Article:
In contrast to the overall test results, when only those conditions were analyzed in which the participants had their eyes closed, a significant interaction effect with medium to large effect size was observed (p = 0.011, ηp2 = 0.128), as can be seen from the Figure 5 and Table 5. In these conditions the training group improved (13.7 ± 1.8 to 15.4 ± 2.2) while the control group performed slightly worse on the post-test (13.7 ± 2.6 to 13.6 ± 2.4).

The results from test conditions where participants had their eyes open did not reach significant interaction effect (p = 0.594). A learning effect could be observed here, with very similar improvements of about 3 points in both the training and control group (Table 5).

Orientation Test

Overall OT results gave a non-significant interaction effect with very small effect size (p = 0.063, ηp2 = 0.006) (Figure 6; Table 5). Errors in the training group decreased by 11 cm (114 ± 68 to 103 ± 62) whereas the error in the control group increased slightly by 2 cm (111 ± 74 to 113 ± 75) (Figure 6; Table 5).


FIGURE 6. Improvements over time in both groups on OT, for all conditions together and wheelchair condition only; significance levels (p) indicate timegroup interaction effects.

Further analysis of the wheelchair condition results revealed a much larger improvement in the training group compared to the control group; the training group improved by about 21 cm (131 ± 75 to 110 ± 63) in comparison to a very small 1 cm (121 ± 68 to 120 ± 79) improvement in the control group. This difference in improvements between the two groups that occurred over time led also to a significant interaction effect with small effect size (p = 0.049, ηp2 = 0.013) (Figure 6; Table 5).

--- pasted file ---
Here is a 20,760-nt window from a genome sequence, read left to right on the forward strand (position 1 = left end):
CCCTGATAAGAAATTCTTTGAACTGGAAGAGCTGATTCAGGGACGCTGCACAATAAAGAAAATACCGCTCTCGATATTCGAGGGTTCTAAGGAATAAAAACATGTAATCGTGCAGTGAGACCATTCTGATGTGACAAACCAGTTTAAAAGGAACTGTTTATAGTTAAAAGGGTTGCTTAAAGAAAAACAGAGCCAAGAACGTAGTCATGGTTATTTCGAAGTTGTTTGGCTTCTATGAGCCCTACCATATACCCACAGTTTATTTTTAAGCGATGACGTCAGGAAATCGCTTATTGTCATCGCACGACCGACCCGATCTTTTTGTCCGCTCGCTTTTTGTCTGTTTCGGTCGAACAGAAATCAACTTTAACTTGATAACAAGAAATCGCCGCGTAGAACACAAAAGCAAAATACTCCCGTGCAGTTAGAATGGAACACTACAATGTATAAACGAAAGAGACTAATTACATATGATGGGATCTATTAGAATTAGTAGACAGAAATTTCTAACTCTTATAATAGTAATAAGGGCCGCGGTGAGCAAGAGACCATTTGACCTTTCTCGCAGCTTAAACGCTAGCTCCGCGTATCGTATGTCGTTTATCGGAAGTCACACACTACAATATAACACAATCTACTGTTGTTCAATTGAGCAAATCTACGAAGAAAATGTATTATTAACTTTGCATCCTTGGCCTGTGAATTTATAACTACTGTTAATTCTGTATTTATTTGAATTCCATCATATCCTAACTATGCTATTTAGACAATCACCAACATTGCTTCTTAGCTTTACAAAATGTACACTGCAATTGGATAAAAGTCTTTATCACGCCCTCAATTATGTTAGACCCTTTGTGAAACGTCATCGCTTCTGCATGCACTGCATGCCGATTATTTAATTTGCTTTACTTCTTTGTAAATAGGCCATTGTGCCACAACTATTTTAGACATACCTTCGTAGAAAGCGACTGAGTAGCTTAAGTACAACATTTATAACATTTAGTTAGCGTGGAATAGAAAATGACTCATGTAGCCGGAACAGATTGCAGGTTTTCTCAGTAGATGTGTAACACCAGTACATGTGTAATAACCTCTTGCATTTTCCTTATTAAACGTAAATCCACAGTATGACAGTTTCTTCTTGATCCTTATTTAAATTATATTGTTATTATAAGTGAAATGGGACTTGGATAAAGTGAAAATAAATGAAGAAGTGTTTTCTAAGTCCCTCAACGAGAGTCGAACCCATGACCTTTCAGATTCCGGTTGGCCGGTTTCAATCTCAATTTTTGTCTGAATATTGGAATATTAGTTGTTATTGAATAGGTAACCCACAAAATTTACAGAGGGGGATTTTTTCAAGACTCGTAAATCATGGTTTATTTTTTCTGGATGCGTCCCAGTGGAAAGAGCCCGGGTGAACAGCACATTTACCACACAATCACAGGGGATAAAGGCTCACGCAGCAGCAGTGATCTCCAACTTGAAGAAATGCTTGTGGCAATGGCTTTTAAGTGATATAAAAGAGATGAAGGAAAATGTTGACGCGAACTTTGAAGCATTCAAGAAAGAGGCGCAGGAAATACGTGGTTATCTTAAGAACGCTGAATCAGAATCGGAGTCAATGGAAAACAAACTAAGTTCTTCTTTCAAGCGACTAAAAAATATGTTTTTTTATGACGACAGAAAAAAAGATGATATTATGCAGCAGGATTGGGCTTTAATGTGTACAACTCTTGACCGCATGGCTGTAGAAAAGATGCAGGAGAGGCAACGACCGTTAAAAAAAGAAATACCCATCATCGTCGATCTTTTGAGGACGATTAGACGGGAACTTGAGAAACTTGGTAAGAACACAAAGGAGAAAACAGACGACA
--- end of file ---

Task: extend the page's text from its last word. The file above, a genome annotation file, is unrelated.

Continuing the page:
Lastly, the condition where participants were walking while actively guided over the polygon did not reveal a significant time x group interaction effect (p = 0.591). Within this condition of the OT the training group remained at about the same level of error while the control group performed worse at the post test by about 4 cm (Table 5).


The main findings of this study are twofold, both of which are supportive of the a priori hypothesized improvements of vestibular system function in response to intensive balance training.

Firstly, 1 month of intensive balance training during which participants learned how to slackline, led to significantly better performance of our training group participants on the CBT compared to their control counterparts, but only on those measurements where their visual input was blocked, i.e., where they had to balance with eyes closed. The magnitude of the effect of slackline-training here was medium to large. In contrast, on tasks where visual input was not blocked, both groups improved about the same, thus revealing a potential practice effect which might have taken place between pre- and post-test. Considering that the input from three systems involved in balance maintenance is present normally in a moving person (visual, vestibular and somatosensory) (Horak, 2006), it appears from our test results that the vestibular and somatosensory systems were particularly affected by the slackline-training. Secondly and similarly to the previous finding, the training group performed significantly better on the OT compared to the control group, but again only in one condition, namely the passive-wheelchair condition (passively pushed along the designated routes). In this condition the input was intentionally limited to the vestibular system, and the performance thus depended solely on the function of the vestibular system and related brain regions which process this input. Many connections have been proposed to exist between the vestibular system and temporal lobe, in particular the hippocampus, for the purpose of processing these spatial and orientation inputs (Hitier et al., 2014). Once more, the results of the OT used in our study allow us to speculate that vestibulo-hippocampal spatial orientation function has been positively affected by the slackline-training, with a small effect size.